5) It cures a lot of gear lust. Most any subtractive synth on the market has a fraction of the capabilities of the Solaris. There's literally no reason to buy them, unless there's some standout feature worth the price of admission.... the continuously variable filter in the new OB-6 is calling my name..... very sweet. Think about it - 4 OSC, 6 LFO, 6 ENV, 4 Filters (each capable of many types), 4 VCAs, 4 mixers, 2 rotors, Loop EG, vector synthesis, wavetable synthesis, AM synth, FM, lag processor, envelope generator, arps, 4 sequencers, long ribbon.... You can find 2 OSC + Sub OSC designs, but four full OSC? with >8 note poly? It is like a polyphonic modular.

6) I put it in Omni mode and play it from a Roli Seaboard with full Poly-AT control. This is the kind of expression that synths were made for. Just gorgeous.

7) even from the keyboard, there is so much modulation potential that you can make VERY playable, and expressive sounds that you control with your hands. It is a great "players" instrument in that way. You can go deep on making it responsive and subtle, which is very musical. The keyboard is a very high-quality synth action. I don't know if it works for the DJ crowd, or the EDM crew, but for playing a keyboard instrument it is very nice, and the feel can be customized for each patch if you put the time in.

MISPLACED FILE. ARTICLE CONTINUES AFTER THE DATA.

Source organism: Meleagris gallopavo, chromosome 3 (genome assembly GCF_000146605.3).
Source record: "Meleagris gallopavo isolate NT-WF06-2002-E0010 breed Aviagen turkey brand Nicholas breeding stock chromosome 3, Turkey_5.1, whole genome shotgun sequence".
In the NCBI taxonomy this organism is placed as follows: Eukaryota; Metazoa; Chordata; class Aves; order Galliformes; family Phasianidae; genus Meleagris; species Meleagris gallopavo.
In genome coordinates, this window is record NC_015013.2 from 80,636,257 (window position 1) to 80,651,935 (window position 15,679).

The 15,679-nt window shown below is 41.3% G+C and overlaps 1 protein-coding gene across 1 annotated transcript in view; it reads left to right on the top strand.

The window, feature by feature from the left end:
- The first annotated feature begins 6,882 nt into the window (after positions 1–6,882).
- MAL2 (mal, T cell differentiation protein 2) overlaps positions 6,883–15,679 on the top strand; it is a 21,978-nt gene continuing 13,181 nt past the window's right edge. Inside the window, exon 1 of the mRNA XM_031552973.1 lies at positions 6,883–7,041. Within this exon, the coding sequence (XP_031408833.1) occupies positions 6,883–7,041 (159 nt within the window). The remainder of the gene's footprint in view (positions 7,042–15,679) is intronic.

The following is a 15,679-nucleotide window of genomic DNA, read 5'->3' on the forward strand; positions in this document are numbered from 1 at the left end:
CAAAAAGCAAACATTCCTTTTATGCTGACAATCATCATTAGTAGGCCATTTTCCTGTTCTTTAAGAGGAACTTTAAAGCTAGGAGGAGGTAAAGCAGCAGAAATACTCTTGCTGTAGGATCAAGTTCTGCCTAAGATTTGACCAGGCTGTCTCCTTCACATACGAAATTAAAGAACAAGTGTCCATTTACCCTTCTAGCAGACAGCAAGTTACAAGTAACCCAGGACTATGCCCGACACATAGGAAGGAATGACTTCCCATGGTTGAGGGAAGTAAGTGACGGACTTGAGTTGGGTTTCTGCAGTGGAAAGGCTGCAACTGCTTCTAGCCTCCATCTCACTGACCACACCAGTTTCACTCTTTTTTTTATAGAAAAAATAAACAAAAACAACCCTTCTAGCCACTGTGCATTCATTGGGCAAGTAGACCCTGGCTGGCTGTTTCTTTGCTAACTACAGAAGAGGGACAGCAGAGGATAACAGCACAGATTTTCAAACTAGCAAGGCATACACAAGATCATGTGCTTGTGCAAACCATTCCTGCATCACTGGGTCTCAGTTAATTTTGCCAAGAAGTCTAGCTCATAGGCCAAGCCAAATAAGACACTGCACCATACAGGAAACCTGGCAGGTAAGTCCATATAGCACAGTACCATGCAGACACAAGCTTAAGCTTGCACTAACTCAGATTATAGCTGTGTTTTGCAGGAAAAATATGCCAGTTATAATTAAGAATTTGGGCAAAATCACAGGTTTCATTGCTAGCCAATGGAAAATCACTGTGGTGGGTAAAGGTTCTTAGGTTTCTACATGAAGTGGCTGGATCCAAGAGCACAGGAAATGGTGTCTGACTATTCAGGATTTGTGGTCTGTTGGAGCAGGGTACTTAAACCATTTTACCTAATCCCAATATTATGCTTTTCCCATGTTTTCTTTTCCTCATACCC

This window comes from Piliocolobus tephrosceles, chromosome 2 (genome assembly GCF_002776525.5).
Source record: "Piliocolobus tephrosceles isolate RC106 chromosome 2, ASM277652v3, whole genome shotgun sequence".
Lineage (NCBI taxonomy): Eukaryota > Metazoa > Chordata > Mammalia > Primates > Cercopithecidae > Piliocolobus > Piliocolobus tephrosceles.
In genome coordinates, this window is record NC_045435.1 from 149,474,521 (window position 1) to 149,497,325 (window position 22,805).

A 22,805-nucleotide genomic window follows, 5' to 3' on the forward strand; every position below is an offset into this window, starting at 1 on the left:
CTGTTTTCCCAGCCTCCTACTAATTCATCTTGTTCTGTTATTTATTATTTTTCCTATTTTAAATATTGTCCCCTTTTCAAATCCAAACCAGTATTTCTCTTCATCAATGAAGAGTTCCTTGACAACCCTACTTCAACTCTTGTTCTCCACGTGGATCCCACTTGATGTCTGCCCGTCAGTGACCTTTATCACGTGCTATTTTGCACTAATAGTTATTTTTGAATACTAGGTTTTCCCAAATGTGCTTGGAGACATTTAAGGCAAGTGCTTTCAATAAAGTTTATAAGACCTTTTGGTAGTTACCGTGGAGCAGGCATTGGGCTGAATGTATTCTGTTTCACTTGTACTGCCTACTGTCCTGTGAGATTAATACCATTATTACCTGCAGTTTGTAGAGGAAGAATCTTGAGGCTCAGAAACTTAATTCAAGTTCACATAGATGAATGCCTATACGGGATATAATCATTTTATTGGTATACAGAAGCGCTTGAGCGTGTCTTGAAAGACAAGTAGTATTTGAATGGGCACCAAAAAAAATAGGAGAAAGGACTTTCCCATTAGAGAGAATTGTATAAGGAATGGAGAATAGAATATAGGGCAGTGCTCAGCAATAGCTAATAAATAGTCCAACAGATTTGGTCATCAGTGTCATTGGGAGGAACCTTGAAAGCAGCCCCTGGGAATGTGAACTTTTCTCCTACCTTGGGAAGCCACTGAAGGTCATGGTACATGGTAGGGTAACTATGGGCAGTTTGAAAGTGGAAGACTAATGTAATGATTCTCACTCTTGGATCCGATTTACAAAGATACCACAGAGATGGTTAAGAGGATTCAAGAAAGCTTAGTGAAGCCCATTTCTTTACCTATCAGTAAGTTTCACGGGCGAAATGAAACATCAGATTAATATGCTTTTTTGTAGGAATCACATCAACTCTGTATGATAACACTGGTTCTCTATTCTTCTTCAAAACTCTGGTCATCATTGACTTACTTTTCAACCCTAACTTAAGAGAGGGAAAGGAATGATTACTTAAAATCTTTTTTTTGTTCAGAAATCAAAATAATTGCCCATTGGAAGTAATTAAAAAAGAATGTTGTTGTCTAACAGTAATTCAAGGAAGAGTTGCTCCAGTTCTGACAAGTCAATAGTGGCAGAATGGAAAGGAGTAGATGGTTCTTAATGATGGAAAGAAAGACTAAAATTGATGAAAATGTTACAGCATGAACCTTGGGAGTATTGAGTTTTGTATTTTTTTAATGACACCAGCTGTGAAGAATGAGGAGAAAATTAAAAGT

8) The UI is deep, but very well laid out and consistent. You can get very fast at diving into things and get at exactly what you want quickly. Much better than a single tiny screen. The layout makes a lot of sense if you spend time working on the instrument.

Solaris #142 has a very happy owner."

Even though Doug purchased a Solaris second-hand, it always makes me feel so happy to get comments like this:

Doug Bell

I'm just two days into owning Solaris #240. And while I could easily use adjectives like beautiful, incredible, warm or lush to describe the sounds that it's able to produce, I think I'll go with the one that's the most important for me; inspirational.

It's honestly the most incredible polyphonic synth I've ever played. I hate to turn it off at night. I'm looking forward to getting home and firing it up as I write this. Thanks again John. You should be proud of what you've put so much work into

Hi John,
So I've had it for a couple of days now and all I can say is WOW!!!!